Cognitive status and future risk of frailty in older Mexican Americans

Mukaila A Raji, Soham Al Snih, Glenn V Ostir, Kyriakos S Markides, Kenneth J Ottenbacher
Journals of Gerontology. Series A, Biological Sciences and Medical Sciences 2010, 65 (11): 1228-34

BACKGROUND: Because cognitive impairment and frailty share common risk factors (eg, high proinflammatory cytokines), we examined whether poor cognition predicts subsequent risk of frailty in initially nonfrail Mexican Americans aged 67 years and older.

METHODS: Frailty was defined as meeting one or more of the following components: (a) unintentional weight loss of >10 pounds, (b) weakness, (c) self-reported exhaustion, and (d) slow walking speed. Sociodemographic factors, Mini-Mental State Examination, medical conditions (stroke, heart attack, diabetes, arthritis, cancer, and hypertension), and depressive symptoms were obtained. Main outcome measure was risk of becoming frail over 10 years.

RESULTS: Out of 942 participants who were nonfrail at baseline (1995-1996), 57.8% were women and the mean age was 73.7 years (SD = 5.3). In general estimation equation models testing the relationship between Mini-Mental State Examination (<21 vs. ≥21) and the risk of becoming frail over a 10-year period, there was a significant association (odds ratio = 1.09, 95% confidence interval = 1.00-1.19; p = .0310)] between the cognition-by-time interaction and odds of becoming prefrail or frail over time. This association was independent of age, sex, marital status, education, time, and medical conditions, indicating that nonfrail participants with poor cognition had a 9% odds per year of becoming frail over time compared with those with good cognition.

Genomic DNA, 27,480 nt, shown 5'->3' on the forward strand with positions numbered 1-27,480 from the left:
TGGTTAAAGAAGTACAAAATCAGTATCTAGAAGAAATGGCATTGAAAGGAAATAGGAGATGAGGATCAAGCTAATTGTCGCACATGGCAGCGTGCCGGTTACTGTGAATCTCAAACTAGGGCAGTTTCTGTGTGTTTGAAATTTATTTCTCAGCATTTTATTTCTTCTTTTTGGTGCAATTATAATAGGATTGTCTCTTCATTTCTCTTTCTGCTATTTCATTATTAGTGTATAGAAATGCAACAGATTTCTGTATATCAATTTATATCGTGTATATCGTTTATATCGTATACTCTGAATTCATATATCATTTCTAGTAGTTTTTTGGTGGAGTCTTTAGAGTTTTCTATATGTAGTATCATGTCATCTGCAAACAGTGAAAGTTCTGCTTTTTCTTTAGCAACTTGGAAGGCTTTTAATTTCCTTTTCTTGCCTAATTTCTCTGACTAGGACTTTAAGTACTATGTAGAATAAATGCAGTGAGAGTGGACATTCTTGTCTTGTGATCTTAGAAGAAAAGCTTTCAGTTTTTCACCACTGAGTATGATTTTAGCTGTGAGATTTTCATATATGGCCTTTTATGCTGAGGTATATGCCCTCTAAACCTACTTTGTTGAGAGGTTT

CONCLUSION: Low Mini-Mental State Examination score was independently associated with increased risk of frailty over a 10-year period in older Mexican Americans. Low Mini-Mental State Examination score may be an early marker for future risk of frailty.


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